It is probable that religious services were held from time to time at all the coast settlements. Mr. Blaxton as a friend and neighbor of Mr. Maverick must have preached at Winnesimmet. In the winter of 1629-30 the Rev. Francis Bright officiated there. His views were in harmony with Maverick's, and his rough and ready principles must have pleased the Winnesimmet type of settler. Captain Edward Johnson's statement that Maverick was very ready to entertain strangers may suggest that Blaxton was not an entertainer. We do know that he was acquainted with David Thomson, who lived to the east of him, and on occasion listened to the account of his travels and speculations in land. Blaxton must have visited Maverick, "an enemy to the Reformation in hand," as he was called, whose views on non-conformity and the Separatist doctrine were never concealed from those with whom he came in contact. Walford would have visited him to exercise his skill as a mechanic. These men, together with an occasional sea captain bearing the latest news, a wandering Indian begging bread or having a turkey or hare for barter, and now and then a visitor from Wessagusset, Plymouth, or Piscataqua, must have made the winter days pass pleasantly enough.
It was in 1625 that Maverick built his house opposite the north end of Boston in what is now Chelsea, then called Winnesimmet. He says that it had a "Pillizado and fflankers and gunnes both belowe and above." This suggests a larger house than Blaxton's. A short distance up the Mystic River the third settler in the Bay to leave Wessagusset, Thomas Walford the blacksmith, built a palisaded and thatched house for his family. These men, bound together by the ties of a common experience, were members of the Church of England. Maverick and Blaxton were gentlemen to whom Walford's skill must have been invaluable in the repair of tools, weapons of defence, and domestic hardware. Maverick was a trader in furs and a successful man of business. Blaxton, fond of flowers and fruit, a lover of woodland and sea, surely found these experiences of the summer of 1625 very enjoyable.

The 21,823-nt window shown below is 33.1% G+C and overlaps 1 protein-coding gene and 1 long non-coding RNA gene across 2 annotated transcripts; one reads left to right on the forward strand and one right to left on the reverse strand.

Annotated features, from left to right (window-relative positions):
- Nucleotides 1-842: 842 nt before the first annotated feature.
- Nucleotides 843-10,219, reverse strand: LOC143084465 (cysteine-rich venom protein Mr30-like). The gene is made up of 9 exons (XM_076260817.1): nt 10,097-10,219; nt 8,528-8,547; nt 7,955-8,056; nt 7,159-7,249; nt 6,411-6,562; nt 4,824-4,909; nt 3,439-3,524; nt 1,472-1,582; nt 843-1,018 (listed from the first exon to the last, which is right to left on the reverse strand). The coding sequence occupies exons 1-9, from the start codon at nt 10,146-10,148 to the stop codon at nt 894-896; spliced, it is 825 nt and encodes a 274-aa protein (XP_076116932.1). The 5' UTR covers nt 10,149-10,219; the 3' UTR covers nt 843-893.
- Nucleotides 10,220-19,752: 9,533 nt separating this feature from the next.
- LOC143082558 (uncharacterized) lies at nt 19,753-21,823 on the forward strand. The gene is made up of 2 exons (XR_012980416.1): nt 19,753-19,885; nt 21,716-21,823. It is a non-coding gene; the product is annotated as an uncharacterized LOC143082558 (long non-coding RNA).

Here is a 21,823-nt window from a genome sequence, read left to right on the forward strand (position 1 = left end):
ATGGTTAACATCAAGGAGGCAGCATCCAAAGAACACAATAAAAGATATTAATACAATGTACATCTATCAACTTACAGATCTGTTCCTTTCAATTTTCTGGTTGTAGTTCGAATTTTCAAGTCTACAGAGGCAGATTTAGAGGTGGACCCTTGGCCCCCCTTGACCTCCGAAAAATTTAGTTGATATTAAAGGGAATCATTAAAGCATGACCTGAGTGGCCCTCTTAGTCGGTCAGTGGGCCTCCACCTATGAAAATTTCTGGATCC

During the year 1626, perhaps in the autumn, David Thomson came from Piscataqua with his wife and son to settle on an island opposite the mouth of the Neponset River and east of the Dorchester peninsula. He had been a merchant at Plymouth in Devon, and had come in the spring of 1623 to "Little Harbor" on the west side of and near the mouth of the Piscataqua River. There he had built a "strong and large house," enclosed by a high palisade and protected by guns. ["Little Harbor," Thomson's settlement, is now Odiorne's Point in the town of Rye.] After three years of life at Little Harbor he came to the Bay to end his days.
If "Caribdis underneath the mould" of Morton's poem in the "New English Canaan", written for the May pole revels in 1627, represents David Thomson, and "Scilla sollitary on the ground" is Amias, his widow, then Thomson was dead before May, 1627. The new husband lacking "vertue masculine" is of course Samuel Maverick, said to have been as strong as Samson and as patient as Job. And she was, according to Morton, a difficult "Dallila"; but she was an heiress after Thomson's death, and suitors came by water from all about the Bay to pay their court to her. Mrs. Thomson was the daughter of William Cole of Plymouth, England. Perhaps her second marriage which prevented her return to England caused her father to threaten to deprive her of her property.
As one looks back upon the careers of the Old Planters of New England they seem to shine out against the background of intolerance and cruelty. The Rev. Mr. Morrell had ecclesiastical powers that could have been a menace to New Plymouth, but he never tried to exercise them. Mr. Maverick and Mr. Walford, Mr. Lyford and Mr. Oldham suffered slander and did not resort to violence. Roger Conant, the governor of the Dorchester Company settlements, suffered rebuffs without number and bore every affront with meekness. He deserves to be remembered. And Mr. Blaxton's Boston should more generously reverence their first inhabitant.
Charles Knowles Bolton